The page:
Despite regulatory attempts to cool their heels, property investors still account for nearly one in three1residential loans. Even first-time home buyers, who may not be able to own where they want to live, are dipping their toe in the investment market.
With many Australians still eyeing property as part of their wealth and retirement strategy, it’s more important than ever to make a wise investment.
Capital growth is important but so too is cash flow. Do your homework on vacancy rates and rental returns in your target market. An empty property won’t repay your loan. A vacancy rate of two – three per cent2 is desirable. A higher vacancy rate may not signal a poor investment – just as a low vacancy rate is no guarantee – but it does mean being prepared to cover any rent gaps if the property sits empty. It also pays to be wary of building booms. A surge in development doesn’t necessarily equal demand, so research the volume of properties in your market, and in the pipeline, against population and jobs growth. Keep tabs on property news websites and real estate research sites for a bunch of useful free stats, including vacancy rates and rental yields.
See for yourself
Reports and recommendations can be helpful but nothing beats first-hand experience when it comes to property. Spend time in the suburbs you’re researching and take note of what’s hot and what’s not. Are the local shops busy? Are the schools in high demand? Are locals out and about in parks and playgrounds? These are each healthy signs of life. Talk to the local newsagent or greengrocer about neighbourhood trends. Are older people moving on and younger people moving in? Remember, it’s not about whether you would like to live there, but rather the suburb or town’s ability to attract and retain others.
We’ve all heard about the worst house in the best street, but what about the next best or even third-best suburb? Keep an eye on sought-after suburbs and, particularly, those surrounding it. As popularity drives up prices in one postcode, it’s not uncommon for demand to eventually ripple out one or two suburbs further. Use the current hotspots for renters and buyers as pointers to more affordable, emerging locations.
What should you pay?
The adage that a property is only worth what someone is prepared to pay rings true. But what should you pay? An independent property valuation might have the answer. For $300 to $600, a reputable valuer will inspect the property inside and out and make an assessment based on local property data to inform your offer. Just be mindful your lender may still want to get their own valuation, which they could ask you to cover in the cost of the loan.
Infrastructure is key when it comes to property. Renters are looking for convenience and connectivity, which means reliable public transport, easy shopping and proximity to jobs. Ask the local council what projects are on the slate to improve access, drive economic growth or regenerate disused zones. You can also check on big-ticket public projects at Infrastructure Australia.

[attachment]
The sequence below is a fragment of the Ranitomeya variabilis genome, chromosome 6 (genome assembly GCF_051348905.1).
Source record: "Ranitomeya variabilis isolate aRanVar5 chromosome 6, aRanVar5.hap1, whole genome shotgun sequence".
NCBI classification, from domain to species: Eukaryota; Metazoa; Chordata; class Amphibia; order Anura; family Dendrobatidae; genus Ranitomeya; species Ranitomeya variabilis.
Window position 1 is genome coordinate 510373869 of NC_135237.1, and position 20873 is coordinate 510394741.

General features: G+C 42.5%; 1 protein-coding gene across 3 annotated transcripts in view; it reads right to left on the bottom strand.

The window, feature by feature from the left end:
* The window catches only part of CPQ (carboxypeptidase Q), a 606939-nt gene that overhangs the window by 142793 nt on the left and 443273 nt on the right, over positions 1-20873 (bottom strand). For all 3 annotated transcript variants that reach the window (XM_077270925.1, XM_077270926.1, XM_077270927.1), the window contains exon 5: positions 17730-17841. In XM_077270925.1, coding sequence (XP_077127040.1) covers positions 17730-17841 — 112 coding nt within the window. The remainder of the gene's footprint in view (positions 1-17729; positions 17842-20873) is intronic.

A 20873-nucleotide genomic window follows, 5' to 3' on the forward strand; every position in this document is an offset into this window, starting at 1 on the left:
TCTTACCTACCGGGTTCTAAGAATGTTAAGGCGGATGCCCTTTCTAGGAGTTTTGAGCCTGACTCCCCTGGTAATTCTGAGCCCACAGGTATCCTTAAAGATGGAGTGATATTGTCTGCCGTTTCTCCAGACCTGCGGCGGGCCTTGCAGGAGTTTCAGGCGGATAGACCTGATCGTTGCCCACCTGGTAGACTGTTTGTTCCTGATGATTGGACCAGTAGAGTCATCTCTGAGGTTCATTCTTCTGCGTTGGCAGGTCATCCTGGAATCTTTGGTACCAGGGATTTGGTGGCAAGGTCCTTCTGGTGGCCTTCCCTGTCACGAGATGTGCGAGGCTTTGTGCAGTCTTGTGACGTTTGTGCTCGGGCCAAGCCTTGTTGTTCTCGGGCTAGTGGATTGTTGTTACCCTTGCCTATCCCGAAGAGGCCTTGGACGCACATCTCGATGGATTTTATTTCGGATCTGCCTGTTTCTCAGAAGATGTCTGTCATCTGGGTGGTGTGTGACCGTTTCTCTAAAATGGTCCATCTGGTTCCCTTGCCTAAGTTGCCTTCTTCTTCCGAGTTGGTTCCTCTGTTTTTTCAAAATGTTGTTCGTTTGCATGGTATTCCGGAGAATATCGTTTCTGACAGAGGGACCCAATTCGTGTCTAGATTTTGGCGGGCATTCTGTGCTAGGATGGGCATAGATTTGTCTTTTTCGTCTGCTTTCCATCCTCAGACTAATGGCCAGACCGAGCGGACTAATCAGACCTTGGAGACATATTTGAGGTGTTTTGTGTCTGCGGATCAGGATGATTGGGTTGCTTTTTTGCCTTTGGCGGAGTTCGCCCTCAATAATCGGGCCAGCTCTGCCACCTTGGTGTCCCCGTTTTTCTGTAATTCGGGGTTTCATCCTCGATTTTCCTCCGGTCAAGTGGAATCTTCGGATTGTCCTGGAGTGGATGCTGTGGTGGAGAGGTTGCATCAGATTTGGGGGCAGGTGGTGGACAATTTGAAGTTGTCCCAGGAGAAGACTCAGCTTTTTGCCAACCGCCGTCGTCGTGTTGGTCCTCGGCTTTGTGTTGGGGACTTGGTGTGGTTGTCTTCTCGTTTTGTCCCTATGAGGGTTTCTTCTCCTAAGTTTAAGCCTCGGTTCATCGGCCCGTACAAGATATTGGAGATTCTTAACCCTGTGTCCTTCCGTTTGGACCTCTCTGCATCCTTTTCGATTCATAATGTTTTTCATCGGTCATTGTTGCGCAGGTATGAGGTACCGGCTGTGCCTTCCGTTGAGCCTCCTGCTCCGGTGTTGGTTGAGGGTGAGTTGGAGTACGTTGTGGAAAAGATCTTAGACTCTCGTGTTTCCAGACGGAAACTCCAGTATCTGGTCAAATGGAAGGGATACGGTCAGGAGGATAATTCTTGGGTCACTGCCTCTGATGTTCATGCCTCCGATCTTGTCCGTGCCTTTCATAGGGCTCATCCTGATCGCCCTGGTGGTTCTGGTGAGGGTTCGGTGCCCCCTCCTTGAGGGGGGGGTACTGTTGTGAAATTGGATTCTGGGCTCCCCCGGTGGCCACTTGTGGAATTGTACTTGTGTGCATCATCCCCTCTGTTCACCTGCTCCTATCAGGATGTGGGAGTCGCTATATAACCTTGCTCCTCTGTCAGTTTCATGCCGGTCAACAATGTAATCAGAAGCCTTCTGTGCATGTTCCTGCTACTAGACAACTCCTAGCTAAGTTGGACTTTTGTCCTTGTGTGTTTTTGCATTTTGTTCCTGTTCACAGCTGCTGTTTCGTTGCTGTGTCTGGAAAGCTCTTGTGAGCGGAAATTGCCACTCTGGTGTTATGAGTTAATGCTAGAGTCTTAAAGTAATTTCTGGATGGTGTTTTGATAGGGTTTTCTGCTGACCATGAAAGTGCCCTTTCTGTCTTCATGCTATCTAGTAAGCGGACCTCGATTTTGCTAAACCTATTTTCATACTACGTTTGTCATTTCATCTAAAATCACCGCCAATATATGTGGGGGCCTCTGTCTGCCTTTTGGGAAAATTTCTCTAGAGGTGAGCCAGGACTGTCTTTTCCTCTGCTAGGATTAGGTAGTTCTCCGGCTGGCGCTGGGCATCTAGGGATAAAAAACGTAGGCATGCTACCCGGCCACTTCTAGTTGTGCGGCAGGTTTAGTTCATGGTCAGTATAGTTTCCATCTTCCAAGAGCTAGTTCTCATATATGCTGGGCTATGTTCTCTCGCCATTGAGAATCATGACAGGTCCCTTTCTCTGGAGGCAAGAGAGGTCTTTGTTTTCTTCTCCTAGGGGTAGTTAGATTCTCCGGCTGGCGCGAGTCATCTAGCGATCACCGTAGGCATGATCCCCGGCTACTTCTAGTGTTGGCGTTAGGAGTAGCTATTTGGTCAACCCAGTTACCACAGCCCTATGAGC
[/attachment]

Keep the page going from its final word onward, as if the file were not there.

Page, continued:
Capital gains vs rental return
Many would argue it should be “and” not “or”. Rent is your cash flow to retain the property, but capital gain is what creates equity and an opportunity to secure other investments. New investors should aim to strike a balance between a sustainable rental return and a steady increase in value over time.
Get your strata straight
If buying an apartment, make sure you know exactly what’s included in the strata title and have it included in the sale contract. Is there, for example, a garage, parking space or storage facilities? Apartments also attract body corporate fees. Usually, the fancier the complex – pool, gym, plush gardens – the higher the fees. Ask to review the financials in the body corporate disclosure. This will tell you how much is in the sinking fund for building repairs or upgrades, and what projects are being planned. An insufficient sinking fund could mean owners are asked to cough up for extraordinary expenses such as roof replacement or external rendering. You should also check the disclosure for adequate insurance cover on the building and other communal assets. If underinsured, and disaster strikes, owners could be asked to make up the difference on repairs.
Talk to us
The Australian Prudential Regulation Authority (APRA) asked lenders to limit growth in investment loans in late 2014. In March this year APRA clamped down further3, calling on lenders to limit interest-only loans (favoured by investors) to 30 per cent of new residential mortgages.
The new landscape, combined with low interest rates, means interest-only loans may no longer be the smartest option for investors. Talk to us to navigate the lending options and track down the most competitive rate and suitable loan structure for your investment strategy.
1. See ABS data in article: http://theconversation.com/three-charts-on-who-is-the-typical-investor-in-the-australian-property-market-81319
2. http://kbre.com.au/2012/06/what-is-a-reasonable-vacancy-rate-for-a-rental-property/ & https://blog.realestateview.com.au/2016/10/what-is-a-vacancy-rate/ & https://www.domain.com.au/news/vacancy-rates-remain-tight-to-start-the-year/
Investing: the information in this article does not constitute advice. As investing can be complex, we recommend you speak with your financial advisor for expert advice regarding your personal circumstances.
Any advice contained in this article is of a general nature only and does not take into account the objectives, financial situation or needs of any particular person. Therefore, before making any decision, you should consider the appropriateness of the advice with regard to those matters. Information in this article is correct as of the date of publication and is subject to change.